URI Biotechnology Manufacturing Program celebrates 15th anniversary

Program has trained 250+ students for jobs in growing biotech industry

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Students conduct experiment in lab
URI seniors Lindsey Chammas (right) and Rebecca Ralston conduct an experiment in the Biotechnology Manufacturing Lab at URI’s Providence Campus. (Photo by Michael Salerno.)

PROVIDENCE, R.I. – December 15, 2017 – When the University of Rhode Island established its Biotechnology Manufacturing Program at its Providence campus in 2002, the state’s biotech industry was in its infancy. The region’s only large biotech company, Amgen, was in need of large numbers of trained workers, so the program was initially focused on meeting that need.

As the program celebrates its 15th anniversary this school year, it has evolved to serve the needs of a growing number of small start-up companies as well, while also providing a launching point for students entering medical school or seeking to pursue other careers.

Ed Bozzi, the URI clinical professor who directs the program, said interest in the program has increased dramatically through the years, with class sizes more than doubling from 8 students to 20 or more.

“Initially it was developed as a program for non-traditional students – those seeking to change careers or re-enter the workforce – who could complete a year of coursework and be ready to get a job,” he said, noting that almost no one leaves the program after just one year any more. “Now, half of our students are traditional students coming straight from high school, where many of them have already had an introduction to biotechnology.

“We’re also getting more and more post-military students,” Bozzi added. “In this year’s class, all four branches of the military are represented.”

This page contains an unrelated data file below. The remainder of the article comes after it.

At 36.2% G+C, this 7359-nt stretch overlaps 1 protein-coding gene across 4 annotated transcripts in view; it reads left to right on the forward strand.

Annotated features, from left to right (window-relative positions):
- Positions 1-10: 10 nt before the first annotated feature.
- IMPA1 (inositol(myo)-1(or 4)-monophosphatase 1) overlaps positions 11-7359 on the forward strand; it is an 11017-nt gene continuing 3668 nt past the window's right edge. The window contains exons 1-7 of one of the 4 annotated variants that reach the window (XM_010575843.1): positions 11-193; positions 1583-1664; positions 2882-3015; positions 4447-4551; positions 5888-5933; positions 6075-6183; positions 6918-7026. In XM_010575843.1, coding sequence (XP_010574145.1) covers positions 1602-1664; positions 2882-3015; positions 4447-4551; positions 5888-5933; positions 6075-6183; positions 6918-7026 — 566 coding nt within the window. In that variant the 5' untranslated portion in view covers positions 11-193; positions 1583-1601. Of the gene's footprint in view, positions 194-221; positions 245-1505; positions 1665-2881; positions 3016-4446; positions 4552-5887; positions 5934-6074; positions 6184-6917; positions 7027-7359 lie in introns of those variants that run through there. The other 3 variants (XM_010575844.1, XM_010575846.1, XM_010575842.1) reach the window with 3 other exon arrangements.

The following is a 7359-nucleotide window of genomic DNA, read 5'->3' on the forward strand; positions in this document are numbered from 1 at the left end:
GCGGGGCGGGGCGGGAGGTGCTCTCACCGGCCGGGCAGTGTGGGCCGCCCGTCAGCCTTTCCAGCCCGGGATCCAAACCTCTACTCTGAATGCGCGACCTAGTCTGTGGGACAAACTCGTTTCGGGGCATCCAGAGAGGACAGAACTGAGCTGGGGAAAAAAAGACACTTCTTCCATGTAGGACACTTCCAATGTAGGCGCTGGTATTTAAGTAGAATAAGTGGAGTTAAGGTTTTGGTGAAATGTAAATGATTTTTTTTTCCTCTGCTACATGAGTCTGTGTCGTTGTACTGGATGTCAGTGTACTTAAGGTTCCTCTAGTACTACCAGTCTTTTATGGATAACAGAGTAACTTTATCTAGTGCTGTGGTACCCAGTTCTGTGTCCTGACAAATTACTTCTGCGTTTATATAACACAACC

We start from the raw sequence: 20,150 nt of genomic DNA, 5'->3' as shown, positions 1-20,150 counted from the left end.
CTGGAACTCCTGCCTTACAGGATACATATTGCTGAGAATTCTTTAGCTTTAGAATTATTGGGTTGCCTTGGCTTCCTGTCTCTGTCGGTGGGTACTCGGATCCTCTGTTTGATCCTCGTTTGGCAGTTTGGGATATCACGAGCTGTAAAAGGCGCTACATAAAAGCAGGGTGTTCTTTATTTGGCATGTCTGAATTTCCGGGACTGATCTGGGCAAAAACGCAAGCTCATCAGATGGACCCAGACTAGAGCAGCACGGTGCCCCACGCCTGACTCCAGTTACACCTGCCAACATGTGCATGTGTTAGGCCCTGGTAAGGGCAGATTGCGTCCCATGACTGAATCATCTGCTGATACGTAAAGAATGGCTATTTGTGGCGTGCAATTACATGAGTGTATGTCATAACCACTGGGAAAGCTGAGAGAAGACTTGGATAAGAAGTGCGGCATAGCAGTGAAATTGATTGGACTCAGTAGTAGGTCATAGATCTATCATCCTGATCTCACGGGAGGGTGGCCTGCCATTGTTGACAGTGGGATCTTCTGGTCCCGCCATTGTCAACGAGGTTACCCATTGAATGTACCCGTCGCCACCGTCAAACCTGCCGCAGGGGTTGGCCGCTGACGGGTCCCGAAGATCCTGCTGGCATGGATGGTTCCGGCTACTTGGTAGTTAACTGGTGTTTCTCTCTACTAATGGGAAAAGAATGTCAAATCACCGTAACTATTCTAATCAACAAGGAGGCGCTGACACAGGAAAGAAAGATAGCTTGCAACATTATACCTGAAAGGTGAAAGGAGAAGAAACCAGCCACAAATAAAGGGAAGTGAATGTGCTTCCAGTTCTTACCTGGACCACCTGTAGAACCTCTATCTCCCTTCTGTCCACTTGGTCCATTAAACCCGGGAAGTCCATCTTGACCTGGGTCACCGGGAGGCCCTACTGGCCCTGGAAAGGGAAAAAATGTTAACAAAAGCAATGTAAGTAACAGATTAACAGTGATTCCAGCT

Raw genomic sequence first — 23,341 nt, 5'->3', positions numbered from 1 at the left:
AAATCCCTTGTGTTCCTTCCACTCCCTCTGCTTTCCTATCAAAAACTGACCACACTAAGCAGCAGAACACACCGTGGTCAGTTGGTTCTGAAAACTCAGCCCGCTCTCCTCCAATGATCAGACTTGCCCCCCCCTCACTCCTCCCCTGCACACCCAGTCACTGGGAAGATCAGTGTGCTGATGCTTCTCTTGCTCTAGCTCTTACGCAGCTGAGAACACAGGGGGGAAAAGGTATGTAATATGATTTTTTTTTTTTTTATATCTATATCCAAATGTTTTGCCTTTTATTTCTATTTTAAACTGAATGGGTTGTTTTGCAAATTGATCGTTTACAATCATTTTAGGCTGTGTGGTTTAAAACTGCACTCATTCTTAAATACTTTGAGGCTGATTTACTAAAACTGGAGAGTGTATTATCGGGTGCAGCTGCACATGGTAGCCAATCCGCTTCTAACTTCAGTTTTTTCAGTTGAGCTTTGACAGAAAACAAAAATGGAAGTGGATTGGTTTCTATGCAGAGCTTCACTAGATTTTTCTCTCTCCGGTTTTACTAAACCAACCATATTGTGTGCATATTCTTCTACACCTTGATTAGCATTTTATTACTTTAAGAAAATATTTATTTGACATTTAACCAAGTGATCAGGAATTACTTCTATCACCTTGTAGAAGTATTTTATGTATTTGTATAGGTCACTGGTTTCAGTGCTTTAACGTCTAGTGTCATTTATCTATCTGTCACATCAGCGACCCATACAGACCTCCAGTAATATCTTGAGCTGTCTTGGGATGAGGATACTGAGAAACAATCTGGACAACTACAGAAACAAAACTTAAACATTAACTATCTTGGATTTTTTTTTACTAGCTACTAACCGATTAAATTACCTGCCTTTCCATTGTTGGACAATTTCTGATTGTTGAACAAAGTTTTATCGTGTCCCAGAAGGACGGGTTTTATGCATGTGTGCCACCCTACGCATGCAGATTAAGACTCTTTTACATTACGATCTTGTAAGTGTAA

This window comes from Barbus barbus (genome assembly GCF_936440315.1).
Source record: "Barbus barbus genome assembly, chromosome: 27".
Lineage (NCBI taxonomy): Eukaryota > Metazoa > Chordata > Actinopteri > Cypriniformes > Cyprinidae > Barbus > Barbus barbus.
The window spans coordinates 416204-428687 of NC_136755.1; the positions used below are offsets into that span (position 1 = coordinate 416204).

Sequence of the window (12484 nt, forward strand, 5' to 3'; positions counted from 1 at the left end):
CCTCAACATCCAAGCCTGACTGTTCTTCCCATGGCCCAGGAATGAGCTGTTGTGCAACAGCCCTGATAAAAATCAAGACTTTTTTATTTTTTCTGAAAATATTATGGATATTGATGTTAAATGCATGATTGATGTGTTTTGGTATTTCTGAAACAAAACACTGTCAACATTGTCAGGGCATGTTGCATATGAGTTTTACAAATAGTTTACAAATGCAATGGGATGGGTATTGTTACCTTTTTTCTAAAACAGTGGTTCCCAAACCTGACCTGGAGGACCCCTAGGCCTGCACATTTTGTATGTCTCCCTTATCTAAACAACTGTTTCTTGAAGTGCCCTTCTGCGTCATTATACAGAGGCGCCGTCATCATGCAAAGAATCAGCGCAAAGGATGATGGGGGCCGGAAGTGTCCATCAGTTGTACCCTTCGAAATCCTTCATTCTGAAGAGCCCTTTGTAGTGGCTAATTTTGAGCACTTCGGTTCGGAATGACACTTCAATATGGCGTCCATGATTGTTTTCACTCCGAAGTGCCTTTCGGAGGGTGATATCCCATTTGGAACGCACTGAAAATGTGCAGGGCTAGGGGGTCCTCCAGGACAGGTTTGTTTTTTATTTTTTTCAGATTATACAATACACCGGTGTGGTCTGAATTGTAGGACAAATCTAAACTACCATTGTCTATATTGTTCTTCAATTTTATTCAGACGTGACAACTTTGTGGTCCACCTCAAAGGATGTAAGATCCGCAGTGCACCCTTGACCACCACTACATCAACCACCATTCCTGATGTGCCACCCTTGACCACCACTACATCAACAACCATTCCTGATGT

One thing that hasn’t changed is the internship opportunity. Every student completes a summer internship at a local biotech company following their freshman year, and about half of the students are offered part-time work at those companies by the end of the internship. Among the companies hosting interns from the program are Neurotech, Agcore Technologies, Kineteks, ProThera Biologics, Vitae Industries, Labonachip, EpiVax, InCytu and many others.

“And because of the credit they get for their internships, many students can complete their bachelor’s degree in only three or three-and-a-half years,” Bozzi said.

He also said that several students have graduated from the program and continued on to earn graduate degrees from schools of medicine, dentistry and physician assistants.

Lindsey Chammas of Providence was attracted to the program by its small class sizes and the availability of faculty members to work one-on-one as necessary.

“It really has a family feel to it,” she said. “The professors are always there to help you, the students work together to help each other. It has a homey feel to it.”

Chammas, a senior, was also impressed with how much she learned in a short period of time. She is now considering enrolling in a doctoral program to become a genomics researcher, something she never before had envisioned.

Rebecca Ralston was also impressed with the support the program offers its students, not to mention the useful experience she gained.

“It’s very hands-on, which reinforces what you’re reading and makes it real,” said Ralston, a senior from Uxbridge, Mass., who enrolled in the program to change her career direction after her mother became ill. “The lab experience builds our confidence in our abilities to perform the experiments and develop our techniques, which gives us an advantage in the work place.

“I’ve always thought there was a better way to cure people of disease,” she added. “I’m determined to make my mark in the science world and hopefully help find a cure for something, or lay the groundwork for someone else to discover something, to make people’s lives better in the long run.”

When Marilyn Le graduated from the program in 2014, she continued on to earn a master’s degree in pharmacology at Brown University, and now she works for pharmaceutical company KaryoPharm Therapeutics in Newton, Mass.

“When I first enrolled in the program, I figured it would be a good stepping stone for anywhere I might want to work afterwards,” said Le, who lives in Attleboro, Mass. “It’s a very versatile degree. I could go into science, med school, pharmacy, wherever.”

That has proven true for Le. Today she manages vendors that conduct the clinical trials for the cancer drug her company has developed, and she plans to eventually branch out into business development in the pharmaceutical field.

“I can use that biotech degree and go wherever I want to go with it,” said Le.